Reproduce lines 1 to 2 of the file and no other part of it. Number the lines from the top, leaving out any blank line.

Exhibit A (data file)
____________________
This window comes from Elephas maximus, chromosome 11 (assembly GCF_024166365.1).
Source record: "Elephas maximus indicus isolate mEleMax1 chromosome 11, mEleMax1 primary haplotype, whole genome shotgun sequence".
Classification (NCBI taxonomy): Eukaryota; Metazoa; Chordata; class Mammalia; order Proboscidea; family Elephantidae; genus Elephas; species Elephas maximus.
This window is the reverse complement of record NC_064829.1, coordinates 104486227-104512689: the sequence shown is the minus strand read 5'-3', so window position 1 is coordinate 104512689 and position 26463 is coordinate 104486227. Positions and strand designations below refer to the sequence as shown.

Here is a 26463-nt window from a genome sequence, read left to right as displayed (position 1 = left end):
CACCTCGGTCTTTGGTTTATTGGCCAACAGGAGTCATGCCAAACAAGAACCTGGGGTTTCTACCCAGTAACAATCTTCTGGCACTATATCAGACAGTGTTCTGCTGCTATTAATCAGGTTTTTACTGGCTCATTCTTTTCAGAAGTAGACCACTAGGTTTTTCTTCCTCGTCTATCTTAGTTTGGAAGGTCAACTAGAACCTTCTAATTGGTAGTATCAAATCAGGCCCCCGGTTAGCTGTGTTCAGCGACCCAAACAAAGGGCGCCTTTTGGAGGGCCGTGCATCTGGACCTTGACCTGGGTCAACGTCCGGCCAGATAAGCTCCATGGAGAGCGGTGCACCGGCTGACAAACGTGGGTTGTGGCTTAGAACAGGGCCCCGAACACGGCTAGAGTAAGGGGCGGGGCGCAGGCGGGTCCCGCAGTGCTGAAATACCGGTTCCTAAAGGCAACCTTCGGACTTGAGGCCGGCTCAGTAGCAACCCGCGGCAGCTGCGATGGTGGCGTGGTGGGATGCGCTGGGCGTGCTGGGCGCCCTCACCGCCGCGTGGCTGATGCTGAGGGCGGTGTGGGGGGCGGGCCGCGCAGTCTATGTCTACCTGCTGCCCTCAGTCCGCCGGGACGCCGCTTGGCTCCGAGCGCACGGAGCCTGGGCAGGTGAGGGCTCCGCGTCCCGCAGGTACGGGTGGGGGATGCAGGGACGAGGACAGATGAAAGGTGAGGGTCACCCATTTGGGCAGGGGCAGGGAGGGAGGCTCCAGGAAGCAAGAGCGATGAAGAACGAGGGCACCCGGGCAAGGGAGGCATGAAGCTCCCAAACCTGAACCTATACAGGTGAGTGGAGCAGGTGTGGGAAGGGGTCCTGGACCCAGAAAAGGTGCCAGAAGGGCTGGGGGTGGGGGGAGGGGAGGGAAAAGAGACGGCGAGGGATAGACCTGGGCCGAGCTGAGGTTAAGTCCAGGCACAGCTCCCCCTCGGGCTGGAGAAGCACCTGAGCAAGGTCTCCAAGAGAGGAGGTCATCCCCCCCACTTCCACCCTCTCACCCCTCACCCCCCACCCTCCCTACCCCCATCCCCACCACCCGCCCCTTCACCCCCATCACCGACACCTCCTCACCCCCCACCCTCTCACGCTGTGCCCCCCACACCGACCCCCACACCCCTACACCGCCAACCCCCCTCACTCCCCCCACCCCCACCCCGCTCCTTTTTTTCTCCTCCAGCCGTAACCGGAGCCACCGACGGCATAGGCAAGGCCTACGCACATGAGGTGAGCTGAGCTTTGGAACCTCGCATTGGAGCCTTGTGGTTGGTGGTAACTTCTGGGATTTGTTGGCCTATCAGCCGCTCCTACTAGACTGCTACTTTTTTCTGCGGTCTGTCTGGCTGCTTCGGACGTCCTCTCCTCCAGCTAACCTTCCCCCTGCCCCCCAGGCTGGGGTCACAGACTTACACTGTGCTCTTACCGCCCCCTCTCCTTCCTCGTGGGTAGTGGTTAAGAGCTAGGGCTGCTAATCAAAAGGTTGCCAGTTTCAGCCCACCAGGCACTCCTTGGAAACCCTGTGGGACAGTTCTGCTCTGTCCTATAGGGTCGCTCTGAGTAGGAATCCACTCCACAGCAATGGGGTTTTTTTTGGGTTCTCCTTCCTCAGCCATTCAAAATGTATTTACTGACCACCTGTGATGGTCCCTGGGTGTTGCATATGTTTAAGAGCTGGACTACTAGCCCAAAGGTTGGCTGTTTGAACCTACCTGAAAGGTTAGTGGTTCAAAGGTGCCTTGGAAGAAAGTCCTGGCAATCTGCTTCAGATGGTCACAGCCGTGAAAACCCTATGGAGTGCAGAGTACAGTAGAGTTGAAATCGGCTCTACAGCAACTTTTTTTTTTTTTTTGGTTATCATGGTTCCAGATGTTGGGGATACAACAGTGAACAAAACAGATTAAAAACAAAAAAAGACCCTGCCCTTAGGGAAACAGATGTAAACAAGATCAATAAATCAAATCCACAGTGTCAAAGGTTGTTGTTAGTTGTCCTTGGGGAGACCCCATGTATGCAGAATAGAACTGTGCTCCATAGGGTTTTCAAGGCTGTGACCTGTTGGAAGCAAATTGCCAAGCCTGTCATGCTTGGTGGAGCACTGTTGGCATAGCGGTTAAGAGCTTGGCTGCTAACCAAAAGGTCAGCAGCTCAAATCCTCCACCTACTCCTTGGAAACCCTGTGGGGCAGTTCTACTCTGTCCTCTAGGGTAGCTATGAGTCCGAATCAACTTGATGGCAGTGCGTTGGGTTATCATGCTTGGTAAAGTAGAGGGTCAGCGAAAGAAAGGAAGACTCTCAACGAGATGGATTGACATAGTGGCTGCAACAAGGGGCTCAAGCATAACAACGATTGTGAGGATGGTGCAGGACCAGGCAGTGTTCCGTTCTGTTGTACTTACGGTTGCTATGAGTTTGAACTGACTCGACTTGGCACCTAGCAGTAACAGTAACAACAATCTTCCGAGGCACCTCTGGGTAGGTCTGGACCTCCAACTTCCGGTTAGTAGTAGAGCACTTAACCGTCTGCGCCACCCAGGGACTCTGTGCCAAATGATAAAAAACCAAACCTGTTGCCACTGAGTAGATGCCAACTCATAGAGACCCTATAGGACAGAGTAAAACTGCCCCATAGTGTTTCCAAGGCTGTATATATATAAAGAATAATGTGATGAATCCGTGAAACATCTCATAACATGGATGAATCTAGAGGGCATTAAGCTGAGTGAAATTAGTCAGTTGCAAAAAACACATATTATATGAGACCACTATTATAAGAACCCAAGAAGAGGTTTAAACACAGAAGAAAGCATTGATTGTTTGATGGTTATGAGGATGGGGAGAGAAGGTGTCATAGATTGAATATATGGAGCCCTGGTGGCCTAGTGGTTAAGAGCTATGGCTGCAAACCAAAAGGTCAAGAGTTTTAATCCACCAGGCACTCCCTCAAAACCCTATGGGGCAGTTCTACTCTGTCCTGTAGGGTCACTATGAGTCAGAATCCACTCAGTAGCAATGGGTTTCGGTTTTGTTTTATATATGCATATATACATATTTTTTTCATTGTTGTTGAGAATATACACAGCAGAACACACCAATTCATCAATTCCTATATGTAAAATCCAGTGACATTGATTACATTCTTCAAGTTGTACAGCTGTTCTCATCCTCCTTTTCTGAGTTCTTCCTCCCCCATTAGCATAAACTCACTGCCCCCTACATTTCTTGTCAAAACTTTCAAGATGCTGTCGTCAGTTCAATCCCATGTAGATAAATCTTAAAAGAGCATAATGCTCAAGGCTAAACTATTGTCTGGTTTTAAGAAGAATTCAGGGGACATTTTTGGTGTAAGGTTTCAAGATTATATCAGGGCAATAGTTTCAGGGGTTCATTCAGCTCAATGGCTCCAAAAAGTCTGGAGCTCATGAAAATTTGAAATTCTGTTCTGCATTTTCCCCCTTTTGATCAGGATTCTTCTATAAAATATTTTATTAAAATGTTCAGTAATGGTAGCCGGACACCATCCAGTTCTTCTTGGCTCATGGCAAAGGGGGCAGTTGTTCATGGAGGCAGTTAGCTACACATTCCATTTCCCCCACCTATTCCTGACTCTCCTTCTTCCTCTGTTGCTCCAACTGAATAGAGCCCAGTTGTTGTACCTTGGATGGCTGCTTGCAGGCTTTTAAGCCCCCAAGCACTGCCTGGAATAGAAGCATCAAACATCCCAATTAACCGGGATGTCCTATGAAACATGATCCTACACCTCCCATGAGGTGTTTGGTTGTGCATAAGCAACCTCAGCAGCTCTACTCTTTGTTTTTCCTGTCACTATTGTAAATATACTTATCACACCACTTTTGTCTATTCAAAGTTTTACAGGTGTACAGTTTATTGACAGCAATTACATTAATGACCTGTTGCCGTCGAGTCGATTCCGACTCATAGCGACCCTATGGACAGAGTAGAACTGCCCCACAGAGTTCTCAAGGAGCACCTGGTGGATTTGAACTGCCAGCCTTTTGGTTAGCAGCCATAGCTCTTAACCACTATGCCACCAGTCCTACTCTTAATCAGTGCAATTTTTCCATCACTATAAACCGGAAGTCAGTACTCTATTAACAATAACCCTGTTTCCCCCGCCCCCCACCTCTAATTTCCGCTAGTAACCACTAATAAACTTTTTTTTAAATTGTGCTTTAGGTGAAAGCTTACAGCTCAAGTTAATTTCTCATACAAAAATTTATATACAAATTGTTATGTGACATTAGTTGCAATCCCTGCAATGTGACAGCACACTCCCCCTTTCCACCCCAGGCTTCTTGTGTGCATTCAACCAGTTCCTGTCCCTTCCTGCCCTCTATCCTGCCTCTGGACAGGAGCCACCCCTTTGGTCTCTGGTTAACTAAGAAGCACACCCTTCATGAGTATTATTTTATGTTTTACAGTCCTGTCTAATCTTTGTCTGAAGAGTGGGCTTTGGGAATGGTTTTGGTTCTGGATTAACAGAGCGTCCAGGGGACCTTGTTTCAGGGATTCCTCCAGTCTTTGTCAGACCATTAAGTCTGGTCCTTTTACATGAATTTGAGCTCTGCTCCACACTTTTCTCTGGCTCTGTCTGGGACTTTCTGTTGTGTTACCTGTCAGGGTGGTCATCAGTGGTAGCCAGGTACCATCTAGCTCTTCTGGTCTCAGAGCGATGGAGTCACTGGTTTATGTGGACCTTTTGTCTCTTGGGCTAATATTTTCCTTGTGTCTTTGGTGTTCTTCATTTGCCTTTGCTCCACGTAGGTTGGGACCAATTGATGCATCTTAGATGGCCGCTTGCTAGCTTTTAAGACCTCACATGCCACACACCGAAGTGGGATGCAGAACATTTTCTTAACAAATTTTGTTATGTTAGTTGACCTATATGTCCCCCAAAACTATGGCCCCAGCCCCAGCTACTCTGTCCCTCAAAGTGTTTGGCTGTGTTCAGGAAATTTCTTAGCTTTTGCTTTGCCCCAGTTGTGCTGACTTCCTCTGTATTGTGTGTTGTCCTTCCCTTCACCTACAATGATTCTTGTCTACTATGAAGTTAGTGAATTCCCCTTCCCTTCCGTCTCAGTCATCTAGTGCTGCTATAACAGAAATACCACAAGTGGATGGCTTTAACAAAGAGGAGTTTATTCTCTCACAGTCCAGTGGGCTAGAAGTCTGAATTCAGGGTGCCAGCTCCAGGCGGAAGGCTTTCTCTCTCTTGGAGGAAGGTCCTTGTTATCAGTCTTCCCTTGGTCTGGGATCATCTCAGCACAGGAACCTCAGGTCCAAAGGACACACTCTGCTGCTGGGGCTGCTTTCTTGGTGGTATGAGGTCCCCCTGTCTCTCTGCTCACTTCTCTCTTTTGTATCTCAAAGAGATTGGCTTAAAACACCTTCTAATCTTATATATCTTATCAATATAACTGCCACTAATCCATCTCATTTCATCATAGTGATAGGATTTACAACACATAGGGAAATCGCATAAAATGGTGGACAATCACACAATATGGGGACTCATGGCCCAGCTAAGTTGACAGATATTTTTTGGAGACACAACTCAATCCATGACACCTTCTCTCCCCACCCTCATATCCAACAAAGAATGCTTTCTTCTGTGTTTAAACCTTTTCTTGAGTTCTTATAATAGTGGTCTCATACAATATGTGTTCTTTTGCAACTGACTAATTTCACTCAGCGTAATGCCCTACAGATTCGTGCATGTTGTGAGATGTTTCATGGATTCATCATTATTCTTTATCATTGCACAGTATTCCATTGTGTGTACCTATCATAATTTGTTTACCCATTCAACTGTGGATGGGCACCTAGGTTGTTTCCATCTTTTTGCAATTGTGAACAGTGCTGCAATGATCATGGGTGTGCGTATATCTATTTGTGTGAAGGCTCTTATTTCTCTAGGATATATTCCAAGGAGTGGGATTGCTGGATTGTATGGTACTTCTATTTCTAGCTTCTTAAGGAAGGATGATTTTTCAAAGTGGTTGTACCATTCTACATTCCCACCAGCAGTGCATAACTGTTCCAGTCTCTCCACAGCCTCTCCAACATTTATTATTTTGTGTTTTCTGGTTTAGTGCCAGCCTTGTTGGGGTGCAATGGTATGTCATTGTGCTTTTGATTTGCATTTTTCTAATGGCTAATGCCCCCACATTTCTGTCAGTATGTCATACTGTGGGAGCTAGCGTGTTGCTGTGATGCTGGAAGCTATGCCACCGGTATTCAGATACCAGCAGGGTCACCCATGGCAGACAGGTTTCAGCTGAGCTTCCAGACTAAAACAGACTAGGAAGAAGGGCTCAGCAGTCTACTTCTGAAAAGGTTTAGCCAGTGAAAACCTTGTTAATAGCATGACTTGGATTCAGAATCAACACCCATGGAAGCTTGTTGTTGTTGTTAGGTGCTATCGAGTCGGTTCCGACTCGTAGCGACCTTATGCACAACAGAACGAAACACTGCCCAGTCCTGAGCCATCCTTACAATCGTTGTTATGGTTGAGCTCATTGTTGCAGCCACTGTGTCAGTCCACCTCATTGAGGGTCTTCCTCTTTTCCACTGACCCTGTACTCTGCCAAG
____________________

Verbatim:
This window comes from Elephas maximus, chromosome 11 (assembly GCF_024166365.1).
Source record: "Elephas maximus indicus isolate mEleMax1 chromosome 11, mEleMax1 primary haplotype, whole genome shotgun sequence".